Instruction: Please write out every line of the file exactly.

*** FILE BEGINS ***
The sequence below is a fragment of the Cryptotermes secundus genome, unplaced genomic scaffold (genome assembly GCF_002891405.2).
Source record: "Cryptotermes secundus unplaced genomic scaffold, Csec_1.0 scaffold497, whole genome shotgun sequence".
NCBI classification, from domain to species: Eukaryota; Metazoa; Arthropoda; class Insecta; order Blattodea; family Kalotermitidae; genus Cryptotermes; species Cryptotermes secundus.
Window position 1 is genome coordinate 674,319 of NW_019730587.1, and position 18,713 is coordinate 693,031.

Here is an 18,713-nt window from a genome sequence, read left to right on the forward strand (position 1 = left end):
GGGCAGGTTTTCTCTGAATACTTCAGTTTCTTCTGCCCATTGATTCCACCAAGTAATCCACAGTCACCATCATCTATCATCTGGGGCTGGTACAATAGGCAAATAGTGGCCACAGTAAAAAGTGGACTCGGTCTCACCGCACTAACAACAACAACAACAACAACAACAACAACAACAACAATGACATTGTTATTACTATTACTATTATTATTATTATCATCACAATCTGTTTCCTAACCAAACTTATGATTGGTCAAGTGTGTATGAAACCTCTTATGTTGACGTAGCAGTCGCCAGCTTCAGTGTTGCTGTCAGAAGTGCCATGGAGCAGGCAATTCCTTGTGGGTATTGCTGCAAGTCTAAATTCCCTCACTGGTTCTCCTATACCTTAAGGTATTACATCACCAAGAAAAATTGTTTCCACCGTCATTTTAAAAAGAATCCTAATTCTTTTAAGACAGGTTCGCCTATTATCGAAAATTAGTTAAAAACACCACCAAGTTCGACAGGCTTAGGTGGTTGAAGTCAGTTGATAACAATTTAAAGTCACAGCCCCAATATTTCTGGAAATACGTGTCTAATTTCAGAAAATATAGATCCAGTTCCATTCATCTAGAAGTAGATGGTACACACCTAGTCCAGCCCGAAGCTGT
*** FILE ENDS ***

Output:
The sequence below is a fragment of the Cryptotermes secundus genome, unplaced genomic scaffold (genome assembly GCF_002891405.2).
Source record: "Cryptotermes secundus unplaced genomic scaffold, Csec_1.0 scaffold497, whole genome shotgun sequence".
NCBI classification, from domain to species: Eukaryota; Metazoa; Arthropoda; class Insecta; order Blattodea; family Kalotermitidae; genus Cryptotermes; species Cryptotermes secundus.
Window position 1 is genome coordinate 674,319 of NW_019730587.1, and position 18,713 is coordinate 693,031.

Here is an 18,713-nt window from a genome sequence, read left to right on the forward strand (position 1 = left end):
GGGCAGGTTTTCTCTGAATACTTCAGTTTCTTCTGCCCATTGATTCCACCAAGTAATCCACAGTCACCATCATCTATCATCTGGGGCTGGTACAATAGGCAAATAGTGGCCACAGTAAAAAGTGGACTCGGTCTCACCGCACTAACAACAACAACAACAACAACAACAACAACAACAACAATGACATTGTTATTACTATTACTATTATTATTATTATCATCACAATCTGTTTCCTAACCAAACTTATGATTGGTCAAGTGTGTATGAAACCTCTTATGTTGACGTAGCAGTCGCCAGCTTCAGTGTTGCTGTCAGAAGTGCCATGGAGCAGGCAATTCCTTGTGGGTATTGCTGCAAGTCTAAATTCCCTCACTGGTTCTCCTATACCTTAAGGTATTACATCACCAAGAAAAATTGTTTCCACCGTCATTTTAAAAAGAATCCTAATTCTTTTAAGACAGGTTCGCCTATTATCGAAAATTAGTTAAAAACACCACCAAGTTCGACAGGCTTAGGTGGTTGAAGTCAGTTGATAACAATTTAAAGTCACAGCCCCAATATTTCTGGAAATACGTGTCTAATTTCAGAAAATATAGATCCAGTTCCATTCATCTAGAAGTAGATGGTACACACCTAGTCCAGCCCGAAGCTGT